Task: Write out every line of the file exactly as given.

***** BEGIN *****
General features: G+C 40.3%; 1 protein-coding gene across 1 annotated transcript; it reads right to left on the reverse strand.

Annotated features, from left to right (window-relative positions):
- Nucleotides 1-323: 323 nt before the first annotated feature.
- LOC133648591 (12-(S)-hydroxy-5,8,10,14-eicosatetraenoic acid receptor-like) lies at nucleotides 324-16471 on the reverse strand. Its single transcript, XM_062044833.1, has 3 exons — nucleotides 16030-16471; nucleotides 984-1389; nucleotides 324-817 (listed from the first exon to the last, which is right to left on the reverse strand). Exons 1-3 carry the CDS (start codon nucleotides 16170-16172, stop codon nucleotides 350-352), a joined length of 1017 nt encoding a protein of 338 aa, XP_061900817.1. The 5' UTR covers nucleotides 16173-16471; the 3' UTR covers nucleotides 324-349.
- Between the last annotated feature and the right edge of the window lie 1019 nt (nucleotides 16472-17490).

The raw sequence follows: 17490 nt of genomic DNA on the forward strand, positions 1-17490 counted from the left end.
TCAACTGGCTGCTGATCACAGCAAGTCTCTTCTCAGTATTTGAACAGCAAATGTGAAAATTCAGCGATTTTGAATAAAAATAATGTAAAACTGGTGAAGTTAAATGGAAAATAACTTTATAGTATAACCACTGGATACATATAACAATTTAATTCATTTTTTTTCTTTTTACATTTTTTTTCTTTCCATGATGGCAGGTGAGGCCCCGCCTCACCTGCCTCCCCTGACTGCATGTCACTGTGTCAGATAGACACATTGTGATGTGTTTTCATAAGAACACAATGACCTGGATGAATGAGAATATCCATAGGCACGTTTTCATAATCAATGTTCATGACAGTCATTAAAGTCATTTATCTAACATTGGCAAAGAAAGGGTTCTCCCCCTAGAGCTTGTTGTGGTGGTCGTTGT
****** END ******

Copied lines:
General features: G+C 40.3%; 1 protein-coding gene across 1 annotated transcript; it reads right to left on the reverse strand.

Annotated features, from left to right (window-relative positions):
- Nucleotides 1-323: 323 nt before the first annotated feature.
- LOC133648591 (12-(S)-hydroxy-5,8,10,14-eicosatetraenoic acid receptor-like) lies at nucleotides 324-16471 on the reverse strand. Its single transcript, XM_062044833.1, has 3 exons — nucleotides 16030-16471; nucleotides 984-1389; nucleotides 324-817 (listed from the first exon to the last, which is right to left on the reverse strand). Exons 1-3 carry the CDS (start codon nucleotides 16170-16172, stop codon nucleotides 350-352), a joined length of 1017 nt encoding a protein of 338 aa, XP_061900817.1. The 5' UTR covers nucleotides 16173-16471; the 3' UTR covers nucleotides 324-349.
- Between the last annotated feature and the right edge of the window lie 1019 nt (nucleotides 16472-17490).

The raw sequence follows: 17490 nt of genomic DNA on the forward strand, positions 1-17490 counted from the left end.
TCAACTGGCTGCTGATCACAGCAAGTCTCTTCTCAGTATTTGAACAGCAAATGTGAAAATTCAGCGATTTTGAATAAAAATAATGTAAAACTGGTGAAGTTAAATGGAAAATAACTTTATAGTATAACCACTGGATACATATAACAATTTAATTCATTTTTTTTCTTTTTACATTTTTTTTCTTTCCATGATGGCAGGTGAGGCCCCGCCTCACCTGCCTCCCCTGACTGCATGTCACTGTGTCAGATAGACACATTGTGATGTGTTTTCATAAGAACACAATGACCTGGATGAATGAGAATATCCATAGGCACGTTTTCATAATCAATGTTCATGACAGTCATTAAAGTCATTTATCTAACATTGGCAAAGAAAGGGTTCTCCCCCTAGAGCTTGTTGTGGTGGTCGTTGT